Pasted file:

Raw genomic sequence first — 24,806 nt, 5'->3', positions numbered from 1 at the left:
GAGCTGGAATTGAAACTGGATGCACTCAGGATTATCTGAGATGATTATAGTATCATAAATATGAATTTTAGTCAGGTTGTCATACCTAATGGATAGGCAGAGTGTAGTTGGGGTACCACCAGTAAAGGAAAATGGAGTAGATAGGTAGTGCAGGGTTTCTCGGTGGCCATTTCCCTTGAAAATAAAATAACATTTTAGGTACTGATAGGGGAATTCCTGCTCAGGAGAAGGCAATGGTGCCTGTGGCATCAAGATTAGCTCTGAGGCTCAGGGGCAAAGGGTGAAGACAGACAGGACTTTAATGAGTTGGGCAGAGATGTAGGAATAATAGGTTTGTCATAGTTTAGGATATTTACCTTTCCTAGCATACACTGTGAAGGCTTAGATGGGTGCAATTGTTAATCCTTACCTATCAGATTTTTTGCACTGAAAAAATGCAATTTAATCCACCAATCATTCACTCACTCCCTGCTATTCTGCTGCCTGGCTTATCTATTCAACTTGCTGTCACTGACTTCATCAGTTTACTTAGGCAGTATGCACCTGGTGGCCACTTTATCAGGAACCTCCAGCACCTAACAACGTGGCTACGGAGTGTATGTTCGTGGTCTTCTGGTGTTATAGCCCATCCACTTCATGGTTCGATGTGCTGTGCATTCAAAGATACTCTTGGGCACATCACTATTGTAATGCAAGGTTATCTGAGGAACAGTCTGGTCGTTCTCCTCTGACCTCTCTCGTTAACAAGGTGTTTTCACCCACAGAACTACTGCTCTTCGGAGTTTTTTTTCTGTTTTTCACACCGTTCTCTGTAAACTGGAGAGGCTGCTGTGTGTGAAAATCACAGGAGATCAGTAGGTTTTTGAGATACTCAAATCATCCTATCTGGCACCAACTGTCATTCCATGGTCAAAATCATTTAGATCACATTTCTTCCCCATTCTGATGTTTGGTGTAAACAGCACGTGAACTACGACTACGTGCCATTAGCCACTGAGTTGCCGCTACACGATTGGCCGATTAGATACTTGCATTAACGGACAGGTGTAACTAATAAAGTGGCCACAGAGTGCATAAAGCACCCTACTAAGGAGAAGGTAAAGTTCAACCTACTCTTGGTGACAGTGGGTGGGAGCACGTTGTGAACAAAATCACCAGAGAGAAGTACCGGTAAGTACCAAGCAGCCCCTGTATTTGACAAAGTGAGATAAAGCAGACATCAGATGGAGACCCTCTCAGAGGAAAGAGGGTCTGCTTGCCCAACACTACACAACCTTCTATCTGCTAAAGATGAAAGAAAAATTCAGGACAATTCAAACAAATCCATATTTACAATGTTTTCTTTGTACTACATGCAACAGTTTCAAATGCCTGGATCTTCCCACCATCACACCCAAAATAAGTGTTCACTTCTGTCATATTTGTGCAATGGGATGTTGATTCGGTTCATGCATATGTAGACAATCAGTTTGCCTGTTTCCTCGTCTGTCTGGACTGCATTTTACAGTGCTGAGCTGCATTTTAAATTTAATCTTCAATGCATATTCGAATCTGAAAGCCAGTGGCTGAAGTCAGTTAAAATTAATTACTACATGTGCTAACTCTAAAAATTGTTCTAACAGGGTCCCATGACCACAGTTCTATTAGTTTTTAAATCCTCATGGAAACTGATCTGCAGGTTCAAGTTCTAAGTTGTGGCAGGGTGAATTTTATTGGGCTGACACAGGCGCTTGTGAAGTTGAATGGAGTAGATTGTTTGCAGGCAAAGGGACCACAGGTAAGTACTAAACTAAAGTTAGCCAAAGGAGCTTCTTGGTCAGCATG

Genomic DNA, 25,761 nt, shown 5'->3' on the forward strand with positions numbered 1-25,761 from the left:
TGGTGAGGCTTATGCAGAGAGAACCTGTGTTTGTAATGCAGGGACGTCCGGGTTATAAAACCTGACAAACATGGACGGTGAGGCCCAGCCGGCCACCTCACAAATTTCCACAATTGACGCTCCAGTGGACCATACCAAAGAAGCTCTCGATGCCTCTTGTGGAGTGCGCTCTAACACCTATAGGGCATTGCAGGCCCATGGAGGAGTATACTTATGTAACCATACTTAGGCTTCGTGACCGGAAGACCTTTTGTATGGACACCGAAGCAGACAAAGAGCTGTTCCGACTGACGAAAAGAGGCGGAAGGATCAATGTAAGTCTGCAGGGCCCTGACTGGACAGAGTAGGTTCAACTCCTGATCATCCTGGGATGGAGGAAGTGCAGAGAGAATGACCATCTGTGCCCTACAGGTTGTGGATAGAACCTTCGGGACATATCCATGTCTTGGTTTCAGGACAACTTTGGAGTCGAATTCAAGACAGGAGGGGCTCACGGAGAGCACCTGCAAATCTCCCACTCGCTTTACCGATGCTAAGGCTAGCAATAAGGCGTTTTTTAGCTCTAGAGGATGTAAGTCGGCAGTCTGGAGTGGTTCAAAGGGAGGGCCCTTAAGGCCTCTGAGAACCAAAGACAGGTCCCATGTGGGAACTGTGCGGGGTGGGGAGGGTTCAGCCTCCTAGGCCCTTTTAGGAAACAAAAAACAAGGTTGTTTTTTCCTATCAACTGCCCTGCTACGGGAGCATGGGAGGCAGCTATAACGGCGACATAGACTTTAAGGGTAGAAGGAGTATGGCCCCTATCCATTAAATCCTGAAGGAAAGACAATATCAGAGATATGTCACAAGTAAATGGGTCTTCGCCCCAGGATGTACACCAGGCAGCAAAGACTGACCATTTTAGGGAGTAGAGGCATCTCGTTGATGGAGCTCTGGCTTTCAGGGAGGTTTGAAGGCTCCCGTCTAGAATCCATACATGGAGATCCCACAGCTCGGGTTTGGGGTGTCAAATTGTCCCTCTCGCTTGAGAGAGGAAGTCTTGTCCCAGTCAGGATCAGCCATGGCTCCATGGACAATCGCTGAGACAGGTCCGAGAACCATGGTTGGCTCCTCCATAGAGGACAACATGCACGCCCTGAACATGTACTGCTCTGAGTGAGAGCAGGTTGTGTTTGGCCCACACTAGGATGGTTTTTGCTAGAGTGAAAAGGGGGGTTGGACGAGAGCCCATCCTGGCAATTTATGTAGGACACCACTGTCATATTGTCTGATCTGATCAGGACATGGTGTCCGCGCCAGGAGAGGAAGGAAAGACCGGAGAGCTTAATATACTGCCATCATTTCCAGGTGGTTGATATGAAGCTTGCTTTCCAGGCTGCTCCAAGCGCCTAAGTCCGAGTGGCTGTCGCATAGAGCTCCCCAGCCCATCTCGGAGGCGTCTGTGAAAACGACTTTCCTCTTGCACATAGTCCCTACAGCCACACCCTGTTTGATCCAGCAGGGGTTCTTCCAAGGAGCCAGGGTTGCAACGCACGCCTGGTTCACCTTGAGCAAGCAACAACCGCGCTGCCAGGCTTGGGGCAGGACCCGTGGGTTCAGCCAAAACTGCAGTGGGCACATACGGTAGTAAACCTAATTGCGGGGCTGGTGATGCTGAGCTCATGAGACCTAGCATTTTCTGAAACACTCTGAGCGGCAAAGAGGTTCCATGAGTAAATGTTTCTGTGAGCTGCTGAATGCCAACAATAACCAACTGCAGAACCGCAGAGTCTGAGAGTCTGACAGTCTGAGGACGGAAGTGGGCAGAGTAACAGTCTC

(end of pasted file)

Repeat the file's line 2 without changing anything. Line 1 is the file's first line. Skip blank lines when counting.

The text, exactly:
GAGCTGGAATTGAAACTGGATGCACTCAGGATTATCTGAGATGATTATAGTATCATAAATATGAATTTTAGTCAGGTTGTCATACCTAATGGATAGGCAGAGTGTAGTTGGGGTACCACCAGTAAAGGAAAATGGAGTAGATAGGTAGTGCAGGGTTTCTCGGTGGCCATTTCCCTTGAAAATAAAATAACATTTTAGGTACTGATAGGGGAATTCCTGCTCAGGAGAAGGCAATGGTGCCTGTGGCATCAAGATTAGCTCTGAGGCTCAGGGGCAAAGGGTGAAGACAGACAGGACTTTAATGAGTTGGGCAGAGATGTAGGAATAATAGGTTTGTCATAGTTTAGGATATTTACCTTTCCTAGCATACACTGTGAAGGCTTAGATGGGTGCAATTGTTAATCCTTACCTATCAGATTTTTTGCACTGAAAAAATGCAATTTAATCCACCAATCATTCACTCACTCCCTGCTATTCTGCTGCCTGGCTTATCTATTCAACTTGCTGTCACTGACTTCATCAGTTTACTTAGGCAGTATGCACCTGGTGGCCACTTTATCAGGAACCTCCAGCACCTAACAACGTGGCTACGGAGTGTATGTTCGTGGTCTTCTGGTGTTATAGCCCATCCACTTCATGGTTCGATGTGCTGTGCATTCAAAGATACTCTTGGGCACATCACTATTGTAATGCAAGGTTATCTGAGGAACAGTCTGGTCGTTCTCCTCTGACCTCTCTCGTTAACAAGGTGTTTTCACCCACAGAACTACTGCTCTTCGGAGTTTTTTTTCTGTTTTTCACACCGTTCTCTGTAAACTGGAGAGGCTGCTGTGTGTGAAAATCACAGGAGATCAGTAGGTTTTTGAGATACTCAAATCATCCTATCTGGCACCAACTGTCATTCCATGGTCAAAATCATTTAGATCACATTTCTTCCCCATTCTGATGTTTGGTGTAAACAGCACGTGAACTACGACTACGTGCCATTAGCCACTGAGTTGCCGCTACACGATTGGCCGATTAGATACTTGCATTAACGGACAGGTGTAACTAATAAAGTGGCCACAGAGTGCATAAAGCACCCTACTAAGGAGAAGGTAAAGTTCAACCTACTCTTGGTGACAGTGGGTGGGAGCACGTTGTGAACAAAATCACCAGAGAGAAGTACCGGTAAGTACCAAGCAGCCCCTGTATTTGACAAAGTGAGATAAAGCAGACATCAGATGGAGACCCTCTCAGAGGAAAGAGGGTCTGCTTGCCCAACACTACACAACCTTCTATCTGCTAAAGATGAAAGAAAAATTCAGGACAATTCAAACAAATCCATATTTACAATGTTTTCTTTGTACTACATGCAACAGTTTCAAATGCCTGGATCTTCCCACCATCACACCCAAAATAAGTGTTCACTTCTGTCATATTTGTGCAATGGGATGTTGATTCGGTTCATGCATATGTAGACAATCAGTTTGCCTGTTTCCTCGTCTGTCTGGACTGCATTTTACAGTGCTGAGCTGCATTTTAAATTTAATCTTCAATGCATATTCGAATCTGAAAGCCAGTGGCTGAAGTCAGTTAAAATTAATTACTACATGTGCTAACTCTAAAAATTGTTCTAACAGGGTCCCATGACCACAGTTCTATTAGTTTTTAAATCCTCATGGAAACTGATCTGCAGGTTCAAGTTCTAAGTTGTGGCAGGGTGAATTTTATTGGGCTGACACAGGCGCTTGTGAAGTTGAATGGAGTAGATTGTTTGCAGGCAAAGGGACCACAGGTAAGTACTAAACTAAAGTTAGCCAAAGGAGCTTCTTGGTCAGCATG